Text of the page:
Colleen has been foraging for wild food and fermenting for many years. She loves all types of fermenting, including making lacto-fermented veggies, kombucha, kefir, yogurt, and sourdough. She also has a special fondness for brewing hard cider and mead (honey wine). Along with her husband Joel, they grow much of their own food and herbs in a permaculture style garden. She makes and sells handmade herbal salves and lip balms in her Etsy shop, CocosHerbals, and writes about all of her adventures with food, gardening and homesteading at growforagecookferment.com.



  1. Stacey on June 28, 2020 at 8:37 pm

    Thanks for this. I think it’s a mental block. As soon as I see kahm I scrape ut off, put the ferment in the fridge and then Im worried about eating it. I used to immediately throw it out.

    Without a ph testing kit, what are some signs that the ph is around 4?

    I recently had kahm appear on my beet kvass. I used a 3% brine. Do you suggest maybe a 5% next time?

    • Carol Alexander on September 5, 2020 at 9:26 pm

      Hi Stacey,
      Did you see the link in this post to another one on the Phickle blog? She has a few suggestions of things you can try.

      • kwan on February 17, 2021 at 4:01 pm

        Hi Carol,
        I understand that kahm yeast is a result of the sugars being used up in my fermentation. Do you suggest I should add more sugar to prevent this? Will appreciate your advice.. I just started doing food fermentation and experimenting different fermented food.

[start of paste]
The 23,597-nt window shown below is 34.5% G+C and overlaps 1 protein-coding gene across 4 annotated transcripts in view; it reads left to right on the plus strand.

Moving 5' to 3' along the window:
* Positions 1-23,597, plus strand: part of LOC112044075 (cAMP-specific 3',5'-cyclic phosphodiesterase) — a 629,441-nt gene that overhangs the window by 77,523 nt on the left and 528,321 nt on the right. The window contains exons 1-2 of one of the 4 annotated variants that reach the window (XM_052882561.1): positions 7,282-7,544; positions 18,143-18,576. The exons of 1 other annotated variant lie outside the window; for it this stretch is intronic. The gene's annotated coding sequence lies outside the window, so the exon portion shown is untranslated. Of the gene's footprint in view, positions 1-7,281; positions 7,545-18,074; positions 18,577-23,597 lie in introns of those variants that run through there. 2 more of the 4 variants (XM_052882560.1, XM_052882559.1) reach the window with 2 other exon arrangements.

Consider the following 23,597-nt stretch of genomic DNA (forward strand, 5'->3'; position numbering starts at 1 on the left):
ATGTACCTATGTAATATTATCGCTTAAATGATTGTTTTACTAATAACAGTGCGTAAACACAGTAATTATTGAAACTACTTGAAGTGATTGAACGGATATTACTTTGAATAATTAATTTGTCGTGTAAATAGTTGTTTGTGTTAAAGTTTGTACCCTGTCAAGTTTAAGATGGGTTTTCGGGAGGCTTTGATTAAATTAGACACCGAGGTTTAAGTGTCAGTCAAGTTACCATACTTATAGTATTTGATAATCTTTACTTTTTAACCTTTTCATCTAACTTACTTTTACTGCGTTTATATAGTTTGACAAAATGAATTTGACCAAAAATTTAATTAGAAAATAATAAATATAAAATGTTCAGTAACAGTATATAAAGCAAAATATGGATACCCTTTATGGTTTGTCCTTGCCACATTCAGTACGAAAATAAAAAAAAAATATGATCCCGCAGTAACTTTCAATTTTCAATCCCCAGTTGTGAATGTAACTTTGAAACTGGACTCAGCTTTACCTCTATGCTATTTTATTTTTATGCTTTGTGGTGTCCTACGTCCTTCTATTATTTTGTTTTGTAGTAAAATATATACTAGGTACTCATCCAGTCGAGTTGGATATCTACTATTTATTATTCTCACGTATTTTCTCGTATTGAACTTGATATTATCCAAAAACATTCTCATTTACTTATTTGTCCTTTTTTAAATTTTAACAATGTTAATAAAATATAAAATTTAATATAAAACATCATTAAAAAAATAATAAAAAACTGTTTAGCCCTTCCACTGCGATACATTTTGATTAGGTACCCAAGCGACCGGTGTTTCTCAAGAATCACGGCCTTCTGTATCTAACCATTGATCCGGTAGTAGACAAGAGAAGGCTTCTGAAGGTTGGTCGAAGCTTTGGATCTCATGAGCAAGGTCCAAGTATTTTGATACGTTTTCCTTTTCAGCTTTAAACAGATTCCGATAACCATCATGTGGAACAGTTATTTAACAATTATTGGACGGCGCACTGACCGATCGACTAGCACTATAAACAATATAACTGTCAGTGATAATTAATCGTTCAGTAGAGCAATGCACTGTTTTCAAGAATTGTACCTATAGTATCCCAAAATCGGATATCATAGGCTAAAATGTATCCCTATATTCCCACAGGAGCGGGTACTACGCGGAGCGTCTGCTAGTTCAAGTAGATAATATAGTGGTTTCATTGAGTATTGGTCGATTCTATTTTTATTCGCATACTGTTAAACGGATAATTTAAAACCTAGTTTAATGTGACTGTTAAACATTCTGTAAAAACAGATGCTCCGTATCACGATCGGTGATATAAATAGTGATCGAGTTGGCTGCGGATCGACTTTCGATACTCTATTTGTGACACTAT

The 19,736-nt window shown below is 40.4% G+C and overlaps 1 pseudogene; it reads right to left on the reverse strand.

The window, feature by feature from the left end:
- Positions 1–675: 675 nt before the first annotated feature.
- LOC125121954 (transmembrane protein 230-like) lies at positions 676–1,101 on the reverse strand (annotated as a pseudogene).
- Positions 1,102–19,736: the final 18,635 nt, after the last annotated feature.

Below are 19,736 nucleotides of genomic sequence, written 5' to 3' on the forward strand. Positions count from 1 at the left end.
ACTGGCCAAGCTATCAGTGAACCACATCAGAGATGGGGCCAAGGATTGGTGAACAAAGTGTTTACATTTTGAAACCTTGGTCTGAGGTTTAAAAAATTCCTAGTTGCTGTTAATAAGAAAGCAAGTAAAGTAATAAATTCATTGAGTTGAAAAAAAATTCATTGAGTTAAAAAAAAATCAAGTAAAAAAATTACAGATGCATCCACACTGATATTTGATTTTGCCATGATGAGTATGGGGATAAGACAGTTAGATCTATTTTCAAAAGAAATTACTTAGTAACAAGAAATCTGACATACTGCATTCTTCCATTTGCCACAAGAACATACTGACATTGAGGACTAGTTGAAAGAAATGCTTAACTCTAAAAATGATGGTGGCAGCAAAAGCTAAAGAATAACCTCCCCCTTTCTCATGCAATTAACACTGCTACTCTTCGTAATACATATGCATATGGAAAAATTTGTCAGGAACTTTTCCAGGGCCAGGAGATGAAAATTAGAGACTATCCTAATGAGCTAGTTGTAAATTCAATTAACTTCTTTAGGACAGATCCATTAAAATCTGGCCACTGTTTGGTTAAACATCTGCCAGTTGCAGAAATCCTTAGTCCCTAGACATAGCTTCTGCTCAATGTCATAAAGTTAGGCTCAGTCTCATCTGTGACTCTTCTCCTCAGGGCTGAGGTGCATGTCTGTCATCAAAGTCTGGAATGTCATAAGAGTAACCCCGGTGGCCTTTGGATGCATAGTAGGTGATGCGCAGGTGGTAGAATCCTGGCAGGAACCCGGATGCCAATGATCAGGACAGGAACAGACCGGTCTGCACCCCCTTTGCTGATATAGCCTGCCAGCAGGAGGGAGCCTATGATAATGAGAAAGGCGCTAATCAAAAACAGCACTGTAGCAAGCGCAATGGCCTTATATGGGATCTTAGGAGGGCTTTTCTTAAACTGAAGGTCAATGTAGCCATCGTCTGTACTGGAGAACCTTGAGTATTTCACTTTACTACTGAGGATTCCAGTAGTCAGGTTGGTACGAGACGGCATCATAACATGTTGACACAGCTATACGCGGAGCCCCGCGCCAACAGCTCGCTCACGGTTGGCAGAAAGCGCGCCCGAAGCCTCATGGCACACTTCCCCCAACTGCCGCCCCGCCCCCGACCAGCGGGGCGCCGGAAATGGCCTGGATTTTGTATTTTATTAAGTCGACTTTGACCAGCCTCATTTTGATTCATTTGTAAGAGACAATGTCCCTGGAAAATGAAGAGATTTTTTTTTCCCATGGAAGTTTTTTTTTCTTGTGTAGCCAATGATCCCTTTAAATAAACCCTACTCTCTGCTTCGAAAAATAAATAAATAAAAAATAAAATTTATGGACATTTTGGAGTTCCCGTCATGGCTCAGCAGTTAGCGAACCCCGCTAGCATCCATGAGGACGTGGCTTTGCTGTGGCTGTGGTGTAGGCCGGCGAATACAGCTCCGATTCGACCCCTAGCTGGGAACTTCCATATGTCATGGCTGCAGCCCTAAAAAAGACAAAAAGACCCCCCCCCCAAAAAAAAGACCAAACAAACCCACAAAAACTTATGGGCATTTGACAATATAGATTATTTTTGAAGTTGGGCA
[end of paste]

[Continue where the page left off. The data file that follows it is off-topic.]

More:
• Carol Alexander on February 20, 2021 at 12:55 pm

          I’ve never seen it advised to add sugar to a ferment.

  2. Linda Chandler on August 18, 2020 at 2:48 am

    I have 2 big buckets of watermelon vinegar working. Both have a thin layer of kahm yeast on top. I stir them everyday with my hand an have noticed on only one of them the top inch or so feels a little warm. Is it the yeast producing heat? Why only on one?

    • Carol Alexander on September 3, 2020 at 4:18 pm

      Interesting! That’s what I would say. Or, because it’s near the surface where the room is warm.

    • Kimberly on September 30, 2020 at 12:39 am

      To answer your question, I would need to ask you if the bucket with the yeast growing is the bucket that you put your hand in first?

      I ask this because if so, then maybe that bucket somehow got the spores for the yeast in it from your hand/arm being in there. Just a thought.

      Also, yes, both your ferment and the yeast are exothermic (that means that both produce their own heat). So, if you have yeast growing in one bucket and not the other, then it is likely that the yeast is the factor that is producing the additional heat and making it so noticable to you. Hope these responses help a bit.

      • Carol Alexander on October 10, 2020 at 3:31 pm

        Thanks for those thoughts, Kimberly!

  3. Felix on September 30, 2020 at 7:21 pm

    Are the pics gone?

    • Carol Alexander on October 10, 2020 at 3:33 pm

      Working on fixing that, Felix!

  4. Aileen on October 8, 2020 at 6:33 pm

    I get a white sediment on the bottom of the jar of dill pickle …is that Kahm yeast?? We threw out 42 jars of dills this year because I wasn’t sure if they were still good or not.